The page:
South America

The vast area of Central and South America, despite being rich in resources, with immense biodiversity and hundreds of communities with different origins and identities, is characterized by widespread poverty and a structural lack of economic opportunities. In this context, organized crime finds fertile ground to prosper and consolidate, especially damaging the most vulnerable social groups. Although in fact “only” 8% of the world population lives in Latin America, about 30% of the murders worldwide are committed on this continent. Various countries also suffer severe and systematic violations of human rights, such as extrajudicial executions and forced disappearances (desapariciones forzadas). This violence is the result of what some scholars call the "co-opted reconfiguration of the state;" that is, the replacement of the rule of law with real mafia systems, based on solid political and economic alliances, high levels of impunity and rampant recourse to corruption. Hence, to counter crime that is no longer just organized but globalized, favored by opaque mechanisms and the gray areas of the "free market civil society must increasingly become part of the solution, assuming its share of co-responsibility also at an international level.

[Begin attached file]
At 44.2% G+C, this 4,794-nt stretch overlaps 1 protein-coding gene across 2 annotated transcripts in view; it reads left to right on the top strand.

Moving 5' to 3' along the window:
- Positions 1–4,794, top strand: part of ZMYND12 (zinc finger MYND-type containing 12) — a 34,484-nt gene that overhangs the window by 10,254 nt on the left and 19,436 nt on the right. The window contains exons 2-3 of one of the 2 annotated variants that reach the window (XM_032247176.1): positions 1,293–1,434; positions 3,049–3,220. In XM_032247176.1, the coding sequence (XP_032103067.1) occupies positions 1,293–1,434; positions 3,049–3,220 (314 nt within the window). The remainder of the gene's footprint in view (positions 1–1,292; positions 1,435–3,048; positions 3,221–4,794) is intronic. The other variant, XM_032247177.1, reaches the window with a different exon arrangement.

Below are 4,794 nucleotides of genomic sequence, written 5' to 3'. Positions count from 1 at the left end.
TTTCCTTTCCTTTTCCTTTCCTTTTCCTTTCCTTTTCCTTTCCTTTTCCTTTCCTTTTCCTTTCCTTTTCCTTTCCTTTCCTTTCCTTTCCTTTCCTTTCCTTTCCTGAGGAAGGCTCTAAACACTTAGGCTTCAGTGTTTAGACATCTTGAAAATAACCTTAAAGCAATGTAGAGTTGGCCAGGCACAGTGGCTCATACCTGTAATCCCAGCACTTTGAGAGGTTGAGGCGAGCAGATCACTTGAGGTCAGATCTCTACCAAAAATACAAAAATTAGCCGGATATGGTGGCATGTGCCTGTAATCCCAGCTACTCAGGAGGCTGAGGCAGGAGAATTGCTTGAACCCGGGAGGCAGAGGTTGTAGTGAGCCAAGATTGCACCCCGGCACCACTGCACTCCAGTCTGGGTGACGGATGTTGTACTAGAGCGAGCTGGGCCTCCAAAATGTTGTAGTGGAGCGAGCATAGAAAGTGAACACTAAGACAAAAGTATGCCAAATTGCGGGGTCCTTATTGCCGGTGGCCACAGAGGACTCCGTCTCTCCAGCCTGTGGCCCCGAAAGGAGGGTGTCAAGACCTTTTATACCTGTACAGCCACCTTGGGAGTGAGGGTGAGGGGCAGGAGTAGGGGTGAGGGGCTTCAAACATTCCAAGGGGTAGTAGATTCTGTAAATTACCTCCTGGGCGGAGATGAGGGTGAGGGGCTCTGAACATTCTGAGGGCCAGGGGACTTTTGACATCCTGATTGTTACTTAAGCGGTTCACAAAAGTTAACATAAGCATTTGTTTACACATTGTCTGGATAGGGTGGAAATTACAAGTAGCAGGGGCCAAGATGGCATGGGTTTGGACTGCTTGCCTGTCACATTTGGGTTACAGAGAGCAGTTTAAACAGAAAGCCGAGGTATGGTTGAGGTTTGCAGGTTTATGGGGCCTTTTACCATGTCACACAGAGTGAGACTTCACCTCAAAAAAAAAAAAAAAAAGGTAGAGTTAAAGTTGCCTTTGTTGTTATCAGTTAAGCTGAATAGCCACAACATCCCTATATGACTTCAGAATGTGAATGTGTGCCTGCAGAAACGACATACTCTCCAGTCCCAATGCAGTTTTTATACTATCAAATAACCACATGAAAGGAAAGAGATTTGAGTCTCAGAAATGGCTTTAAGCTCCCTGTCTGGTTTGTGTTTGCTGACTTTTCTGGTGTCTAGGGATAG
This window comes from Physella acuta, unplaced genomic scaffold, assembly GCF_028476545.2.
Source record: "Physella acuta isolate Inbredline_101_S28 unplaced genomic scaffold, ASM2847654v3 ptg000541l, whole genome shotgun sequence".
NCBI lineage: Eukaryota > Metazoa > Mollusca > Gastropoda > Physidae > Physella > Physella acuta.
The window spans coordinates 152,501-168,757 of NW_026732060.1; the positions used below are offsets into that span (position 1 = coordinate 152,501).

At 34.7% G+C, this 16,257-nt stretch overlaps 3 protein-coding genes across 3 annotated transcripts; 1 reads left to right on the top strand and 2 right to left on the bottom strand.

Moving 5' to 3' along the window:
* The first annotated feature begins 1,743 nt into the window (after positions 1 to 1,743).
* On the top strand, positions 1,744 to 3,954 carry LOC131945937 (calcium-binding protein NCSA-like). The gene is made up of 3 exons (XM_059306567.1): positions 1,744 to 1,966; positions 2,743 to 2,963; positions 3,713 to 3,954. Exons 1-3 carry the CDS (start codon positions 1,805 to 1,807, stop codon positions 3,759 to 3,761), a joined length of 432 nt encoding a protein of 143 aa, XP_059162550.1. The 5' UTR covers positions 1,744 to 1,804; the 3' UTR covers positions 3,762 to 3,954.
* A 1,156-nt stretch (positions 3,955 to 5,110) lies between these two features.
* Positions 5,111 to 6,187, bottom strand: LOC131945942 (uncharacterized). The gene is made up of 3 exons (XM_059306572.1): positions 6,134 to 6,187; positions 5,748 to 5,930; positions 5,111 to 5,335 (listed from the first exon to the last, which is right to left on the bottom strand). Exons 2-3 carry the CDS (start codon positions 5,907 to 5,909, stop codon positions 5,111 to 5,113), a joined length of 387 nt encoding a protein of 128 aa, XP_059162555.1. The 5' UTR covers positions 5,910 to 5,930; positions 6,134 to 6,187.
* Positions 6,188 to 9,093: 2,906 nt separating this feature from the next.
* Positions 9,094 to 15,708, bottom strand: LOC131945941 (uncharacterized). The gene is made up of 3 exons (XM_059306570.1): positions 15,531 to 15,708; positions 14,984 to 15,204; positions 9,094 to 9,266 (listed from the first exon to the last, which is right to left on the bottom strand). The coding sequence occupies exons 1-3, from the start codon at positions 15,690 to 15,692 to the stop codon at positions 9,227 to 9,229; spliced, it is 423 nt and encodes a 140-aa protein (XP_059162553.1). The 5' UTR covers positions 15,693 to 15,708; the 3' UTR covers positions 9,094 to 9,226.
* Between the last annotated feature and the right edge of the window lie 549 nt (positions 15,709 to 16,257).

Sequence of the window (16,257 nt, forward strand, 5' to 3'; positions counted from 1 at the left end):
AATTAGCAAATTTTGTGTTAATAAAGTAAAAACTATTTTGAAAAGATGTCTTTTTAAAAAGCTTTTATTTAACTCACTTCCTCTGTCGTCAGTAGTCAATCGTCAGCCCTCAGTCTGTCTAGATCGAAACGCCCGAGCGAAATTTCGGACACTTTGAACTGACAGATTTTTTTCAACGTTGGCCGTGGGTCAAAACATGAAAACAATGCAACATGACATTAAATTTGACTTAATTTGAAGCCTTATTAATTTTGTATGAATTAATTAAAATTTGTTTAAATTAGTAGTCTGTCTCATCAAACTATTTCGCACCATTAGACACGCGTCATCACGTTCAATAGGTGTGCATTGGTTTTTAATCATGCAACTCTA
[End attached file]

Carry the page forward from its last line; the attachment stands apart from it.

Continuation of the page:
The ALAS Assemblies: spaces for meeting and construction. The Alas assemblies are periodic meetings among the many organizations involved in the network. The First Assembly in 2015 was held in Mexico City and formally gave birth to the Network and the development of the “Common Declaration of Intent.” This established the principles and strategic action areas at the foundation of the network's actions. The two subsequent assemblies, in Colombia (2017) and Guatemala (2019), enabled the growth of a complex but effective coordination. The choice of these locations was no accident, but was based on various needs, such as being present with an international community in a specific territory and historical moment. At the last assembly in Guatemala in 2019, it was necessary to give voice and support to a civil society particularly tried by the high rates of violence, the spread of repressive measures and a corrupt system imposed by a hegemonic group at the country’s political and economic helm. This was known as the "pacto de los corruptos"(pact of the corrupt). These occasions became a meeting space after long periods of remote work. On one hand, they arose from the need face-to-face exchange, shared, and built on intense working days that characterize these assemblies. On the other hand, they were decisive for planning medium and long-term activities and projects at national level (through the activities of the "country networks") and transnational level. The days were marked by meetings, work groups, and training with experts, but also artistic workshops, moments of leisure and times of meditation and reflection. Each assembly had its own slogan that became its leitmotif, a point of departure and arrival. They included "tejiendo rutas" (weaving routes) at the first assembly, ... at the second, "proyectando imaginarios" (planning the imaginary) at the third. [one is missing]